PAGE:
A town in northern Turkey has offered free bus services for migrants who want to make the 550-kilometre trip to the Greek border.
It comes after Turkey, which hosts 3.6 million Syrians, said it could no longer stop those who wanted to make for the European Union.
That announcement came after 33 Turkish soldiers were killed in a Syrian government airstrike in Idlib province on Thursday.
Experts say Turkey wants the EU to pressure Russia to stop supporting Damascus in Syria and agree to a ceasefire.
Tanju Özcan, the mayor of Bolu, said he would lay on buses for as many refugees who wanted to get to the Greek border.
Upon leaving Bolu, he added, the service would travel the 550km route to Edirne, a Turkish region on the border with Greece.
He said: "We prepared a plan with our colleagues and we are committed to arranging free buses for the refugees in Bolu towards the border town of Edirne.
"Refugees willing to go to Edirne can apply to the Bolu municipality and its branches. We are ready to assure the transport whatever the number [of refugees] is."
Ankara's move would break a pact made between the EU and Turkey in 2016 in which the latter agreed to curb the number of refugees and migrants travelling to Europe.
But Turkey's turnaround on this pact has been prompted by recent escalations in Syria - most recently the deaths of 33 Turkish soldiers in an airstrike on Thursday in Idlib - which have rekindled fears that a further refugee crisis could be on the horizon.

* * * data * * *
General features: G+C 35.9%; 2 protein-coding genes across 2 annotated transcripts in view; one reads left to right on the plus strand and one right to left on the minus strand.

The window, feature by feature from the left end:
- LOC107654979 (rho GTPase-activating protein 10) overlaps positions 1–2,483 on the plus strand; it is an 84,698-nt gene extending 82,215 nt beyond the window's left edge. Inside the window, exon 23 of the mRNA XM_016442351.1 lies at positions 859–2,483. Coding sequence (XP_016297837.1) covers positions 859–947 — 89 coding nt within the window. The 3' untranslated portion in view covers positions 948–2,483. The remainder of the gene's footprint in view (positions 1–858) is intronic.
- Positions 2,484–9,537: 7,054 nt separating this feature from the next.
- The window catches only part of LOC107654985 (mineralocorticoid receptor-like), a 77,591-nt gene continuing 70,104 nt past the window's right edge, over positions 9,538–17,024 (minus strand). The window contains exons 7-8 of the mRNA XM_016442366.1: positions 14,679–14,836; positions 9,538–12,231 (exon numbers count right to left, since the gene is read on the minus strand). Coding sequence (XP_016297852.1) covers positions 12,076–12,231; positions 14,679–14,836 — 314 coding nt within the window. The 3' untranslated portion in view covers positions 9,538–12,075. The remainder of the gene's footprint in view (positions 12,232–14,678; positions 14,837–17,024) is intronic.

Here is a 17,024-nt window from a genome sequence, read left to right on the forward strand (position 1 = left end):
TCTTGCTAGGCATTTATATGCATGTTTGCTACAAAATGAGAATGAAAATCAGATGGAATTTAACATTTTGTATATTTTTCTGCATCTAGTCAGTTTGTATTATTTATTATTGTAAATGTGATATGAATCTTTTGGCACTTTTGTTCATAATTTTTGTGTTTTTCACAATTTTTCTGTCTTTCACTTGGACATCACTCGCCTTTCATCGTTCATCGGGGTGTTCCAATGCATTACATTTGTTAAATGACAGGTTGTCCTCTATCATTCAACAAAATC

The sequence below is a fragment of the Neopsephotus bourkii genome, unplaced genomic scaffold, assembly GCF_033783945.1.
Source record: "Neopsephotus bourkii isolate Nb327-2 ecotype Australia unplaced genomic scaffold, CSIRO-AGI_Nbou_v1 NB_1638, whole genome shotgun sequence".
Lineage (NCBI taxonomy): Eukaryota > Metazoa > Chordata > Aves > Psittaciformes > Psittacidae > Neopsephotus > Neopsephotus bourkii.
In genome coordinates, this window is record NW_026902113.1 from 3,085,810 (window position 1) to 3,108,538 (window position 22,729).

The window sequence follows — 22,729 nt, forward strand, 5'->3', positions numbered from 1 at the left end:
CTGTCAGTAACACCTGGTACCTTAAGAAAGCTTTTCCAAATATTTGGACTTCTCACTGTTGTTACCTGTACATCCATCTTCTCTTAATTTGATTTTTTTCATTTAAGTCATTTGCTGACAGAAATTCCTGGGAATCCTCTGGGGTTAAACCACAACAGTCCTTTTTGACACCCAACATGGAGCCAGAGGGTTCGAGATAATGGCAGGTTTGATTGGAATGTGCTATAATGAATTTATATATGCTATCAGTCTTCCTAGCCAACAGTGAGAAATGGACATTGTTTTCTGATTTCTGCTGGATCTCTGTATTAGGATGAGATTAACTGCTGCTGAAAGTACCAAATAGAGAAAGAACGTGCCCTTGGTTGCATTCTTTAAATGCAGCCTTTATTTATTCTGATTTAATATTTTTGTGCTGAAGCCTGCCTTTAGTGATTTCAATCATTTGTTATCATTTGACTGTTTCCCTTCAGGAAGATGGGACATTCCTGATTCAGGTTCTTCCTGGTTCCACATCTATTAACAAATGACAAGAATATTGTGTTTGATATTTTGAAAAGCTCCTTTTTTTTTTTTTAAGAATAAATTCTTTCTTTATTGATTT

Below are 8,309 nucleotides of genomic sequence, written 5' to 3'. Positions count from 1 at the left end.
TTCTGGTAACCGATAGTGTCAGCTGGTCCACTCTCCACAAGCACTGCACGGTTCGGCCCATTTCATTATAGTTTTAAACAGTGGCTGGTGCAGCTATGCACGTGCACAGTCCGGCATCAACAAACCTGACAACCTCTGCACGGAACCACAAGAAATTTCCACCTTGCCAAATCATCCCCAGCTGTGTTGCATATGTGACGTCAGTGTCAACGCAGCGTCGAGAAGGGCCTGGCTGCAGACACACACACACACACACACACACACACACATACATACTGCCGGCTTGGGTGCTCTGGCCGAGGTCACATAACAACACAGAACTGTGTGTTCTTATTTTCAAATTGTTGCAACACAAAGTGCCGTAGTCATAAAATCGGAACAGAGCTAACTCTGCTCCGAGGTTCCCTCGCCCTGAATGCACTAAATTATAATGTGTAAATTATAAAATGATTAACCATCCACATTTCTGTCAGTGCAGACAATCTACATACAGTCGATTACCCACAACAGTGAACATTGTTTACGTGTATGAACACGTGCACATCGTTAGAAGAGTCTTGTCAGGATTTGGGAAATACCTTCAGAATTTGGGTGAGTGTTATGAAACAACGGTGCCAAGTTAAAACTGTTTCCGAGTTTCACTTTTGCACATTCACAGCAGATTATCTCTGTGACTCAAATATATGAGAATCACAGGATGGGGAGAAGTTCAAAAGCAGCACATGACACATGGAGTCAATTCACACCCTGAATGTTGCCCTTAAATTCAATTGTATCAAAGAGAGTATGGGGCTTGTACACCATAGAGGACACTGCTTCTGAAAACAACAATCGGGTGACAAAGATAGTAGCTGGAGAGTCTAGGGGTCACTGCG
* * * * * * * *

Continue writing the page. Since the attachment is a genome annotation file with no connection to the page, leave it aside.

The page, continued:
"Ankara wants the EU to do more to pressure Russia to stop supporting the Syrian government and agree to a ceasefire, and for the EU to provide more financial support to cope with refugees," Luigi Scazzieri, a research fellow at the Centre for European Reform, told Euronews.
He added: "Turkey knows that Europe does not want refugees and is saying it will let them through to Europe in order to push the EU to help it manage refugees and hoping that Europe will pressure Russia to de-escalate in Syria."
Meanwhile, the EU has called on Turkey to "honour its commitments" to the 2016 pact, while one MEP has said the tactic is "dreadful".
Dutch politician Kati Piri said: "How this dreadful act, however, could justify using Syrian refugees as blackmail towards EU is beyond comprehension."